Muliaina would ultimately win the battle, and would end up going on to be the Tri-Nations leading try scorer with four scores from six games, but Dagg had established himself as real threat from the bench in the tournament scoring game sealing tries against South Africa in both Wellington and South Africa.
Dagg’s last minute try in Johannesburg really helped announce himself to the world of international rugby but it also earned the Marton native a starting place on the wing for New Zealand’s final Tri-Nations game against Australia in Sydney.
The All Blacks would steal a 23-22 win thanks to a late try from Kieran Read, but for Dagg, the starting berth helped set up a fantastic 2011 season in which he would become a cornerstone of the All Blacks World Cup campaign.
Dagg started in five of New Zealand’s seven games at the 2011 Rugby World Cup and was the second top try scorer of the tournament. He started at full-back in the historic final at Eden Park and was also named as one of the five best players of the tournament by the IRB.
The Crusaders flier would then go on to play in 37 of New Zealand’s next 46 games between World Cups, playing a pivotal role in the All Blacks 2012, 2013 and 2014 Rugby Championship triumphs.
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However, 2015 was a forgettable year for Dagg. He played in just five games for the Crusaders in Super Rugby due to a niggling calf injury, and entered the international break undercooked, making just three appearances before being overlooked for the Bledisloe Cup clashes against Australia at the start of August.
He was quickly overtaken by debutantes Waisake Naholo, who miraculously overcame a broken leg in time for World Cup selection, as well as Nehe Milner-Skudder, who won over selectors with a dazzling brace on debut against the Wallabies followed by a strong performance in the return fixture a week later at Eden Park.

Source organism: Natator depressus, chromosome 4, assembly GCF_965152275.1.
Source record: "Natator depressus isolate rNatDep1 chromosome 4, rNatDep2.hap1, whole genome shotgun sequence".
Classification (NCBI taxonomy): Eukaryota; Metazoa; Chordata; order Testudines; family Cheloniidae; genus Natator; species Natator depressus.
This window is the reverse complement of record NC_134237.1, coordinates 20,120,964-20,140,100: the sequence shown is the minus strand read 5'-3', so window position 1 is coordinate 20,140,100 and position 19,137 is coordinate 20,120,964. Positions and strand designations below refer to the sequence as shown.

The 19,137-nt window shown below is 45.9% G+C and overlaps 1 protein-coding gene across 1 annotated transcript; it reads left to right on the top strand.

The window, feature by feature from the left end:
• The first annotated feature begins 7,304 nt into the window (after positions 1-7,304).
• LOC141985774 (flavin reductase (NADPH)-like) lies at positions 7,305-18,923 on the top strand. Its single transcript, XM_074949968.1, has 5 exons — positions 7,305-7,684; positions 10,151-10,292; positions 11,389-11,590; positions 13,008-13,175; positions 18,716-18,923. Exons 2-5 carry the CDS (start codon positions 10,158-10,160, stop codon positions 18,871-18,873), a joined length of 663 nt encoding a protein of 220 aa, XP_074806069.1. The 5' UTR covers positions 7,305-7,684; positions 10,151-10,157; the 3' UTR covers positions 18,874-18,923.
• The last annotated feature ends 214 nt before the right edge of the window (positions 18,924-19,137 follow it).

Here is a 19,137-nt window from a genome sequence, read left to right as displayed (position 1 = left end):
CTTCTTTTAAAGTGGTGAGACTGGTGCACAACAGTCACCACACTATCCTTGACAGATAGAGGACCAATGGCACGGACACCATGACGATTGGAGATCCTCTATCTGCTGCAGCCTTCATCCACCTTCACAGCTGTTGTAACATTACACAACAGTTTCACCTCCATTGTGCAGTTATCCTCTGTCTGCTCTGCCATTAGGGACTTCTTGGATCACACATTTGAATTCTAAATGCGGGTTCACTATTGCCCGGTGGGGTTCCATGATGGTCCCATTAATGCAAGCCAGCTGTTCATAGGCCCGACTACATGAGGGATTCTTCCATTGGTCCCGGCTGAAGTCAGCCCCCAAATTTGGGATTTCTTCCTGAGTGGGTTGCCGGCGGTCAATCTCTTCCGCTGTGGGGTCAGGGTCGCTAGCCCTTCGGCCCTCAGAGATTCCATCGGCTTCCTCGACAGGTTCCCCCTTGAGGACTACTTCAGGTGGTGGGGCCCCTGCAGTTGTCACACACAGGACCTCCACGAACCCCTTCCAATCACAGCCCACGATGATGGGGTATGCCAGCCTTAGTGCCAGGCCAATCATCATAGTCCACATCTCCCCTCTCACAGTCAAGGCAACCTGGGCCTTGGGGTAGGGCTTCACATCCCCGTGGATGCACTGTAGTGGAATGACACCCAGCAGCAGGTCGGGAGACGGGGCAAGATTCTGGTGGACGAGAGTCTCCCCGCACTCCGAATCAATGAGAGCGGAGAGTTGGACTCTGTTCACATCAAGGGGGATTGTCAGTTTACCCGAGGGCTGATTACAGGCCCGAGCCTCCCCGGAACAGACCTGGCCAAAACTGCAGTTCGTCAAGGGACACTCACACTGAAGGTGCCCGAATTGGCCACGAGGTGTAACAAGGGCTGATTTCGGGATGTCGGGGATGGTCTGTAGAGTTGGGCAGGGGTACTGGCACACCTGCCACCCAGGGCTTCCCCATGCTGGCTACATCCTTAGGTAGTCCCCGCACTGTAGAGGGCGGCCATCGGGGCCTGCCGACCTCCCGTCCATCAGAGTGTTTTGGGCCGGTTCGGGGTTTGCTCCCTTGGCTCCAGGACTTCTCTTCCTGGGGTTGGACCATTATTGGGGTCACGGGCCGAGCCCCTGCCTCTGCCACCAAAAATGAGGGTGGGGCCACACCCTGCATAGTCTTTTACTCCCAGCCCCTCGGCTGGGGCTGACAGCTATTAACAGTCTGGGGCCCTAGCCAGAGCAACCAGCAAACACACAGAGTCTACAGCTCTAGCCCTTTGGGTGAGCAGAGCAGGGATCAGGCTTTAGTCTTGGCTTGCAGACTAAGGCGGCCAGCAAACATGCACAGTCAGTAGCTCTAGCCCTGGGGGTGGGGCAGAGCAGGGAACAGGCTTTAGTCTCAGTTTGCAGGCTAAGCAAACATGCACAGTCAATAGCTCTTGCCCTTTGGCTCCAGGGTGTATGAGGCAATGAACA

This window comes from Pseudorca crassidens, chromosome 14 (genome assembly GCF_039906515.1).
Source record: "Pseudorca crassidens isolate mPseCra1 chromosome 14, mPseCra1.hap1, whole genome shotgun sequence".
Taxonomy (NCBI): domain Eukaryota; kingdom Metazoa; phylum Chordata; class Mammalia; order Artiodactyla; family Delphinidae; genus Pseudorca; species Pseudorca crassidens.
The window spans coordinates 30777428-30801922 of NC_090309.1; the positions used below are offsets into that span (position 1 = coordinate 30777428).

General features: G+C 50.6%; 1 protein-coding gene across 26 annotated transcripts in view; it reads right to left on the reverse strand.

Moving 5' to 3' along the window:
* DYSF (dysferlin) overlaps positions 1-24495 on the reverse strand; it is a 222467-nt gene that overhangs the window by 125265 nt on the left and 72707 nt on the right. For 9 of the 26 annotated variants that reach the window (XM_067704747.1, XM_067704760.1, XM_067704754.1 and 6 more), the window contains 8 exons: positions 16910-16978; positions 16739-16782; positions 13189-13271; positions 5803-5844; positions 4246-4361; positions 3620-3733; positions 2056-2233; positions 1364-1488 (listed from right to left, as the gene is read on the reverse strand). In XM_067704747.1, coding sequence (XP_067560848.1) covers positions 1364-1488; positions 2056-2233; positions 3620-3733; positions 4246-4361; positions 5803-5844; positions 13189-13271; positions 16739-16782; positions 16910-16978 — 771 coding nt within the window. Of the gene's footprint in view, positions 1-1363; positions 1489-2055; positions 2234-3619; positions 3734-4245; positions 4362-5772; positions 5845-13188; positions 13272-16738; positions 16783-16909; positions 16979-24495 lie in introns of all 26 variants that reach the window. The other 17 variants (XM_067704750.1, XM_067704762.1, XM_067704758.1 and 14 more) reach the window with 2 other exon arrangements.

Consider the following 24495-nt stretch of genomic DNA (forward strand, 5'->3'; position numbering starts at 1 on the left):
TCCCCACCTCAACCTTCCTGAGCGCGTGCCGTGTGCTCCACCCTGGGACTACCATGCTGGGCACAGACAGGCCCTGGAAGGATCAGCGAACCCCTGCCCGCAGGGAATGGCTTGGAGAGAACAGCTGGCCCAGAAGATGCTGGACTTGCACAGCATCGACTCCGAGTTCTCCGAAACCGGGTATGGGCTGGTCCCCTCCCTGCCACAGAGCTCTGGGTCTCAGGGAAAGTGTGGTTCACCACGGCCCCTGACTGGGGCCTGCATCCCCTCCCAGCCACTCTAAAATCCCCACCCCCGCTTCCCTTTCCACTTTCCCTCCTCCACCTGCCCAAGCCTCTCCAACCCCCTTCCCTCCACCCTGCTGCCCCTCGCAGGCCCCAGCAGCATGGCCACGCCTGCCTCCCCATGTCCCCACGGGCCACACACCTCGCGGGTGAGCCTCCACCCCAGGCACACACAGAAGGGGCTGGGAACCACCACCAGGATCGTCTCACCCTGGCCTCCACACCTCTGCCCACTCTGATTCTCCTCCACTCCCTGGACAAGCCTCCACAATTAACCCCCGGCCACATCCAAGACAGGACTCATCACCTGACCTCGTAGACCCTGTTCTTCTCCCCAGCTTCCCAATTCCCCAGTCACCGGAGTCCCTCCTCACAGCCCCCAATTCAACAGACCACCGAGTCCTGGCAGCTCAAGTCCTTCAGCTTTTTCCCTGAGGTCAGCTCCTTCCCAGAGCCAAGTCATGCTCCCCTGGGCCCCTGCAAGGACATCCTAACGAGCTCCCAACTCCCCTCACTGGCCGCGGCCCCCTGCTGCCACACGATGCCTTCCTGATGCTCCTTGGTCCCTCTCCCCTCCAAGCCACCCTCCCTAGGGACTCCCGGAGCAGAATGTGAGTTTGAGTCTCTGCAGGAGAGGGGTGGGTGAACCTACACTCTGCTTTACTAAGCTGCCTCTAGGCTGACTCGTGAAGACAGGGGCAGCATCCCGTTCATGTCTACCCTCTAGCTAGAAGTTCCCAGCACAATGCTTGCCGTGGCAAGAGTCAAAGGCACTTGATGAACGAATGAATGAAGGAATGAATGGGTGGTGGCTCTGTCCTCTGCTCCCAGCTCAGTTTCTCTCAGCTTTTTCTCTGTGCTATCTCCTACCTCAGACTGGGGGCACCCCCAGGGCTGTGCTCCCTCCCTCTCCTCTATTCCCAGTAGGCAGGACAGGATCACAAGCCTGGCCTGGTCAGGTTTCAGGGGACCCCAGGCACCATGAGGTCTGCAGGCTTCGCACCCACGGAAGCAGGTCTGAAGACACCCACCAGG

The emergence of Naholo and Milner-Skudder ultimately cost Dagg his place in the All Blacks World Cup squad. Dagg had been a constant presence in the three years leading up to New Zealand’s World Cup defence, but a lack of gametime, and an underwhelming performance against South Africa in Johannesburg ultimately cost him his place.
Gutted to not be in the RWC2015 team but congrats and all the best @AllBlacks men.. it's been a hell of a journey cheers
— Israel Akuhata Dagg (@izzy_dagg) August 30, 2015
As alluded to earlier in this piece, Dagg went back to New Zealand following his World Cup omission and played in the NPC with Hawke’s Bay, where he scored four tries in six games for the Magpies.
Dagg had a big point to prove in light of his World Cup exclusion, but his NPC campaign was cut cruelly short when he dislocated his shoulder in a Ranfurly Shield game with Auckland in September.
Dagg’s year was finished. He required season ending shouder surgery and whatever slim hopes he had of being drafted into New Zealand’s Rugby World Cup squad had vanished.
By this stage he needed to get away from rugby. He and his wife Daisy booked a four-week overseas holiday to the United States, Bahamas and Mexico. It was a much needed break for Dagg who failed to realise New Zealand had even won the Rugby World Cup until he stepped on a cruise ship in the Bahamas.
Dagg had starred in New Zealand’s drought breaking World Cup campaign in 2011, and here he was on a cruise ship in the Bahamas with no interest in how his beloved All Blacks were faring.
Professional rugby had grinded him down and he needed to get away from it all.
“You play this game for six years and everything and it can be a bit repetitive and you kind of can go from day to day,” Dagg told Richard Knowler of Stuff.co.nz in May.
“I would by lying to you if I said I didn’t lose a bit of love for the game, I lost a little bit.
“I had six months off (following his injury) and I am really excited just to play some footy again.”
Dagg’s excitement was reflected in his performances with the Crusaders. He marked his return to Super Rugby with a stunning two try brace against the Jaguares in Christchurch, and would go on to score five tries in ten appearances whilst averaging over 90 running metres a game.
He was the form outside back of the competition alongside Chiefs livewire Damian McKenzie, and his recall to the All Blacks in the summer was well deserved.
He may have been excluded for the first Test against Wales in June, but just as he did in 2010 after scoring the game winning try against South Africa in Johannesburg, once he got back into the All Blacks starting team, he never looked back.
And for international defences, the sight of Israel Dagg galloping towards the try line with his eyes fixated on scoring is one of the scarier sights in all of rugby.